In a sense, there is no smallest: the smaller root of $x^2+k x+2$ has the desired property, and this goes to $-\infty$ with $k$. I assume the problem is meant to ask for a *positive* $x$.

Here's some code (at the bottom) for Mathematica (infinite precision!) that computes the half-open set $[a_0,b_0) \cup [a_1,b_1) \cup \cdots$ of real numbers $x$ that are less than the root of $\alpha^3-3\alpha^2-\alpha+1$ and for which $\lfloor x^k \rfloor\equiv k \bmod 2$ for all integers $k$ between 1 and $n$, inclusive.

For $n=16$, the smallest $x$ is $\sqrt[16]{100801956}$, a number that appears in the answer by user35593. This lower bound on $x$ is improved, but only by a minuscule amount by taking $n=45$: we learn that $x$ is at least $\sqrt[45]{32341223721862945369971}$. This is still not large enough to provably dismiss user35593's claim.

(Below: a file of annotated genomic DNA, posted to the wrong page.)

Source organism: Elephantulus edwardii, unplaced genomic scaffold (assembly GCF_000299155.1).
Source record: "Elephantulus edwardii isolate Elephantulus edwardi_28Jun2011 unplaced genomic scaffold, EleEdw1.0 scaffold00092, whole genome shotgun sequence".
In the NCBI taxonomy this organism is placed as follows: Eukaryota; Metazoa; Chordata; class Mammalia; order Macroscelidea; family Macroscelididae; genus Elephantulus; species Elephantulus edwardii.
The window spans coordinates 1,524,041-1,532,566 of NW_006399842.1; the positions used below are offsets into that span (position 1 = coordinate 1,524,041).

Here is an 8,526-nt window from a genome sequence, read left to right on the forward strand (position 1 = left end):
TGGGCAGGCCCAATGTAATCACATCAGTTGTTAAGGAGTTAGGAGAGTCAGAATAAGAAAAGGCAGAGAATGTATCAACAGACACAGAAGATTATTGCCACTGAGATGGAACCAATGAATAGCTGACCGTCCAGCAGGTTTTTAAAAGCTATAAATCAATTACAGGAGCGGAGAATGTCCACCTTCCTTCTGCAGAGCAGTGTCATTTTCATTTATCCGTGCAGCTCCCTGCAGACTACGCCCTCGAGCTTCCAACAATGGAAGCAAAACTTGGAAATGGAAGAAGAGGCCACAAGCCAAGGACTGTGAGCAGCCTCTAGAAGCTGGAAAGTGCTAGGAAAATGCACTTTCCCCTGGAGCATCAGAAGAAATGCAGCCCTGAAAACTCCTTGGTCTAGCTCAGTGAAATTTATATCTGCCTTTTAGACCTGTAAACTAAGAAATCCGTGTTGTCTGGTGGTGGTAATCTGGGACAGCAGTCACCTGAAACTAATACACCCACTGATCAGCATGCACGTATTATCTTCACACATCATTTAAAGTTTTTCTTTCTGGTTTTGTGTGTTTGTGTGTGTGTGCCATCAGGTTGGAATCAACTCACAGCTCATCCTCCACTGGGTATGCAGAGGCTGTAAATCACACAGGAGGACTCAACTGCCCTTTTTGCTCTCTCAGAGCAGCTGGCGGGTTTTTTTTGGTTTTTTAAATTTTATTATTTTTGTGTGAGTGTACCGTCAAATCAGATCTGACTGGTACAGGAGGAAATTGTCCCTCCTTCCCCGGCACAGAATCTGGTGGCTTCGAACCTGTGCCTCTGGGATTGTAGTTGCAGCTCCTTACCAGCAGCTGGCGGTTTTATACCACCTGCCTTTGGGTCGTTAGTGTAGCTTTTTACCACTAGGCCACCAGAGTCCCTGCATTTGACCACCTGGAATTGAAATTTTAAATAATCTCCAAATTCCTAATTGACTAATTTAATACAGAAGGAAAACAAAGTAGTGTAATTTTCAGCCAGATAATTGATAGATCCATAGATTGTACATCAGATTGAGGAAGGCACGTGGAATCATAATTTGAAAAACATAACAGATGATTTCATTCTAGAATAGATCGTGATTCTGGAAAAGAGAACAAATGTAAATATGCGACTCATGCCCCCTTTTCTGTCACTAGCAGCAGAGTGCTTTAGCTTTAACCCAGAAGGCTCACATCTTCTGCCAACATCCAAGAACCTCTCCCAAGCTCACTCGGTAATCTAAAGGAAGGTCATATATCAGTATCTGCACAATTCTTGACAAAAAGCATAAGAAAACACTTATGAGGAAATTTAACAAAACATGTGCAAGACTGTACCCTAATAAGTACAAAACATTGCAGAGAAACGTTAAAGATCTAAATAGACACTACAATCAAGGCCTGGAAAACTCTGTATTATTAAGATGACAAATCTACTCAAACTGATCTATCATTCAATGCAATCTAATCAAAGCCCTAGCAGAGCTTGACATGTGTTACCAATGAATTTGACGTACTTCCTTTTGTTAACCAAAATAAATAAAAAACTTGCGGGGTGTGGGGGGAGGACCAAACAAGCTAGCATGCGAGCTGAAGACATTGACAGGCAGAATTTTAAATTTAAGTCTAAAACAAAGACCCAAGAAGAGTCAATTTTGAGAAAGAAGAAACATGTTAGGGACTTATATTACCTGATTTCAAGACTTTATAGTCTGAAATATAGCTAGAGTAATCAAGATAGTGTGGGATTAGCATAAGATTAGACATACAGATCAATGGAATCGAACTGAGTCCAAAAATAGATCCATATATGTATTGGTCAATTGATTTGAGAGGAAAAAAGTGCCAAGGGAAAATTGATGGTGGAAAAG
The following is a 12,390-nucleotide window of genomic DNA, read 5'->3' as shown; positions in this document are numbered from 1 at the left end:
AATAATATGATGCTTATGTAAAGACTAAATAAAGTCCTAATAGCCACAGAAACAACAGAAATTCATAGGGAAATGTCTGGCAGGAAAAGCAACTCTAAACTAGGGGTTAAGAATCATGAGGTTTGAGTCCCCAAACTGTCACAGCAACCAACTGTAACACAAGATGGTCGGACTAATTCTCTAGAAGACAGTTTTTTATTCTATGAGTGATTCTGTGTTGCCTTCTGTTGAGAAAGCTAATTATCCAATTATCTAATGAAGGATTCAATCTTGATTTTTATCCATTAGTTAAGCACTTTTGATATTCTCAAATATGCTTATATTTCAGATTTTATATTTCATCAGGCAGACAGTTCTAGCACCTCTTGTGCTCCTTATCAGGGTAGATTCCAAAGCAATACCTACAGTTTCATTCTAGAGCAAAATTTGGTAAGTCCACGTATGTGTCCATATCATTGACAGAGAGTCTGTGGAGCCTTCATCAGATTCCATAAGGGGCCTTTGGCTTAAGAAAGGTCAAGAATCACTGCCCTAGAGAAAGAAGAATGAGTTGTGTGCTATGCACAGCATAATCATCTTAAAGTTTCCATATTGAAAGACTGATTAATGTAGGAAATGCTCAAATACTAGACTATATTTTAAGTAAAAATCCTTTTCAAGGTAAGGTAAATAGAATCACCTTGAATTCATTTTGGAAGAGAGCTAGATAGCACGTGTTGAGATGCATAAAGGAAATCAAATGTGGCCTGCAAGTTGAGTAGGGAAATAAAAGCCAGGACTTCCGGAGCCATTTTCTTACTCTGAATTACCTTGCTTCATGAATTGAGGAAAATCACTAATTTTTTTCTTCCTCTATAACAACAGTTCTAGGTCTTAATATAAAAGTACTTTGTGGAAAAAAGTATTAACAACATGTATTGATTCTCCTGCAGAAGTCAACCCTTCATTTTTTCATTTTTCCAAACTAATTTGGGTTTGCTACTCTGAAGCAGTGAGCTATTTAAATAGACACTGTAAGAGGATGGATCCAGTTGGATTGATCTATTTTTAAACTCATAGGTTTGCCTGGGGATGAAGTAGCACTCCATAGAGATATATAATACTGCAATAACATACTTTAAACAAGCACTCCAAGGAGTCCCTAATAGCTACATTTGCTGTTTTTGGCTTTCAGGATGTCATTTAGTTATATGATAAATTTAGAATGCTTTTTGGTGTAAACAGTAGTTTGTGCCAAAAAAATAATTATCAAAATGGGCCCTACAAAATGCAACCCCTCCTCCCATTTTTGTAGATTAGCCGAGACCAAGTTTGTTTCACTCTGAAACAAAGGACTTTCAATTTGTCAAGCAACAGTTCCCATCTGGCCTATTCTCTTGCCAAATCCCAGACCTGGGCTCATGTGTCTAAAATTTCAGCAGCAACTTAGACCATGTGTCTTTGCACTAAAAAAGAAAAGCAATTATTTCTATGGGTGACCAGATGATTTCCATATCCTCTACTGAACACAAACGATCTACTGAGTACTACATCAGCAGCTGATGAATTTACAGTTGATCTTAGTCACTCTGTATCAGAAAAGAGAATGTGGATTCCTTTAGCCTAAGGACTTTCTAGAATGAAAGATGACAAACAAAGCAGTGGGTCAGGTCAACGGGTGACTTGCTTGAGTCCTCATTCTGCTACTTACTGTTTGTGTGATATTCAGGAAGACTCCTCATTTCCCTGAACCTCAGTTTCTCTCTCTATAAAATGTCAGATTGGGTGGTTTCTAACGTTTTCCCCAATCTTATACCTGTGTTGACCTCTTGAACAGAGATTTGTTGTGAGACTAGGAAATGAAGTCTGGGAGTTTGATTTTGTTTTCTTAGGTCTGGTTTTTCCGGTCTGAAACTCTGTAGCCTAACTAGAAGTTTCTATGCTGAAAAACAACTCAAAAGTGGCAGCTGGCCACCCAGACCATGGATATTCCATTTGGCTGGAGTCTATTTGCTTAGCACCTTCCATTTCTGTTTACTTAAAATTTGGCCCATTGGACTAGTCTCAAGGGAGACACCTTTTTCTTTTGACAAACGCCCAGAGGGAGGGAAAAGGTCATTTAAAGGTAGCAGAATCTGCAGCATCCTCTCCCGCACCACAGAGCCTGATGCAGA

To enrich the examples we have, I offer the following. The larger root $\alpha$ of $x^2 -(2k+1)x-2\ell$, where $1\leq \ell \leq k$, is slightly above $2k+1$, while the smaller root $\bar \alpha$ is between $-1$ and 0. Because of the recurrence satisfied by $\alpha^n+\bar\alpha^n$, the real number $\alpha$ has the desired property $\alpha^n \equiv n \bmod 2$ for all $n\geq 1$.

```
alpha = Root[1 - #1 - 3 #1^2 + #1^3 &, 3];
NewUpInt[1] = {{1, 2}, {3, alpha}};
NewUpInt[n_] := NewUpInt[n] =
Module[{int},
If[EvenQ[n],
int[{a_, b_}] :=
Table[{Max[a, (2 k + 2)^(1/n)], Min[b, (2 k + 3)^(1/n)]},
{k, Floor[(a^n - 3)/2] + 1, Ceiling[(b^n - 2)/2] - 1}],
int[{a_, b_}] :=
Table[{Max[a, (2 k + 1)^(1/n)], Min[b, (2 k + 2)^(1/n)]},
{k, Floor[(a^n - 2)/2] + 1, Ceiling[(b^n - 1)/2] - 1}]];
Flatten[Map[int, NewUpInt[n - 1]], 1]];
```

1more comment